Lieutenant-Governor Thomas Cushing was of this family. He was born in 1725, was a friend and coworker with Adams, Otis and Warren, and was made Lieutenant-Governor of Massachusetts in 1779. Until his death he was a member of the Provincial Congress. He declined a seat in the Continental Congress in 1799.

William Cushing, born in 1732, was Chief Justice in 1777. He was the first to hold office under the free government of the Commonwealth. At the beginning of the Revolution he alone, among the high in office, supported the rights of the Revolutionists. He administered the oath of office to Washington at the beginning of his second term, he being senior justice. He was accompanied on his circuit by Mrs. Cushing, followed by his slave, Prince. He was the last Chief Justice to wear the large wig of England.

Honorable Caleb Cushing, Judge of the Supreme Court, 1852-1857, Attorney General of the United States, was one of the Counsel at the Geneva Congress. He was also Minister to China.

Luther Sterns Cushing was Judge of Common Pleas and author of the Cushing Manual.

The hardy and sturdy Englishmen, to the number of about twenty thousand, who became so disgusted at the unjust treatment from the ruler of the mother country that they left England, established their new homes in a wilderness. Most of them were seized with the colonizing fever between the years 1630 and 1640. According to an order passed by the Massachusetts Bay Company in England in the year 1629, anyone was allowed fifty acres of land wherever he chose it, if he would cross the [p. 49] Atlantic at his own expense. Bear Cove in Hingham was the place selected by my ancestors. The Massachusetts Bay Company owned all the land as far south as Plymouth Company. Accordingly the Colonial Government granted twenty thousand acres, as far back as Weymouth, to these settlers. The land was divided between them. All cedar and pine swamp land was reserved on account of the timber and no man could sell his land without offering it first to the town.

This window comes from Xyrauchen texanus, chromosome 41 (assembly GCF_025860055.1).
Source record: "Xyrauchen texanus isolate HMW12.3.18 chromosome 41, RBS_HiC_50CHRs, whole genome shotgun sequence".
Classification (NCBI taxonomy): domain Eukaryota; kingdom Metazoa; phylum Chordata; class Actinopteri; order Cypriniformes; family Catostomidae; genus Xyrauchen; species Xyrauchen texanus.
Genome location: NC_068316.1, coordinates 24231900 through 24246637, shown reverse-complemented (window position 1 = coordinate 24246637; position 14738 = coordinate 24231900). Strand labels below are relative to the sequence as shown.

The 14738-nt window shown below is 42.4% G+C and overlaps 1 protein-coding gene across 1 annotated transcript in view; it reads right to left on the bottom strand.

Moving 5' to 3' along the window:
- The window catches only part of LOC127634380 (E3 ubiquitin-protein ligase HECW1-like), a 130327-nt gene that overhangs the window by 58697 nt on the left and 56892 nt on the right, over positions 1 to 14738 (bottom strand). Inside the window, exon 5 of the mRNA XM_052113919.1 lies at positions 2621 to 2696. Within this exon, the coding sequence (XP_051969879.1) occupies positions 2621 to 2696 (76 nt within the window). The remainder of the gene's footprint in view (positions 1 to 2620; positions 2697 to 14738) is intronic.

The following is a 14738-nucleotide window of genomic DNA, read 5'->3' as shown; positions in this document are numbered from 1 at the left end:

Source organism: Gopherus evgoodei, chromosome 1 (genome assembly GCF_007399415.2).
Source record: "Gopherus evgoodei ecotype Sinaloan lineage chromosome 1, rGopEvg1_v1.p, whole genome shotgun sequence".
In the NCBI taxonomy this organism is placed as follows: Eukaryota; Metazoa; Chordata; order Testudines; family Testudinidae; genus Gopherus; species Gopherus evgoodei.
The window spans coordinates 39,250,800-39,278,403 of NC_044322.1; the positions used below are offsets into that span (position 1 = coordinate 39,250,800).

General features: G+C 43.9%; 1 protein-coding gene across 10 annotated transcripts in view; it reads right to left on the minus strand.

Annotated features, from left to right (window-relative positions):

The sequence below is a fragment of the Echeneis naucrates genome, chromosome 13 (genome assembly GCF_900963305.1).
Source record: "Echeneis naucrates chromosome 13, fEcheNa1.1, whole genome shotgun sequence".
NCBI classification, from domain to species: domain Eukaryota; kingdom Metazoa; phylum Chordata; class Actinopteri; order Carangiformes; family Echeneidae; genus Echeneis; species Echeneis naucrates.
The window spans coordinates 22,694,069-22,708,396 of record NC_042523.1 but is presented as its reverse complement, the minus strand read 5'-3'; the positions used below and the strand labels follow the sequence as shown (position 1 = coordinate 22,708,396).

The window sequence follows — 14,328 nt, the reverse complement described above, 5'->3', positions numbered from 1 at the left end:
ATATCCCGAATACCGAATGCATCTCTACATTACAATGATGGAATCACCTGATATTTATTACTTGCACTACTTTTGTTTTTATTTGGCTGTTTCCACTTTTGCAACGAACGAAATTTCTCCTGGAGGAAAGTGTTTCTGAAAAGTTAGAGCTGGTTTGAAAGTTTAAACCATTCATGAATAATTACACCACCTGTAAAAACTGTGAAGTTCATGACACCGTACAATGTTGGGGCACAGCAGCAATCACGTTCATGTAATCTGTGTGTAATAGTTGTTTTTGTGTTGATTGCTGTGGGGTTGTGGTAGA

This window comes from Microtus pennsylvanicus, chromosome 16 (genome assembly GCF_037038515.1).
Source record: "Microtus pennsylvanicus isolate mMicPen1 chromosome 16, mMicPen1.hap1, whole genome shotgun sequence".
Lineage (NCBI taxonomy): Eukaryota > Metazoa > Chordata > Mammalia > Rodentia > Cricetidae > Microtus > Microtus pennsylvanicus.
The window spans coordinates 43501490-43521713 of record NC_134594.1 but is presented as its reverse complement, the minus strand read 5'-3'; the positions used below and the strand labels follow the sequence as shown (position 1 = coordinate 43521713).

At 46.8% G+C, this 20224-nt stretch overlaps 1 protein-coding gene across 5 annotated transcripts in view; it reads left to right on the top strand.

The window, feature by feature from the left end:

They soon learned how to raise Indian corn and planted grain and vegetables from foreign seed. Apple trees were set out and currant bushes planted. Their clothing was badly worn and their supply of money about exhausted, according to an old diary of the family.

A grist mill at Weymouth was the nearest place to grind corn; it was a long, weary trail. Horses, cattle, sheep and goats had been brought from England. In 1638 the first selectman was appointed and at first it was hard to get the people to the town meetings until a fine of one peck of Indian corn was imposed on everyone who did not attend. There was a fish weir placed at the stream and it is still called Weir river. Plenty of fish was to be had, but the men who planted the weir were allowed to sell the fish for no more than ten shillings six pence a thousand. The first houses were very primitive. For half a century boards and timbers were made out of their forest trees. The tools came from England but the nails were hammered out by native smiths. Bricks were made from native mud and sand. It was an age of colossal chimneys.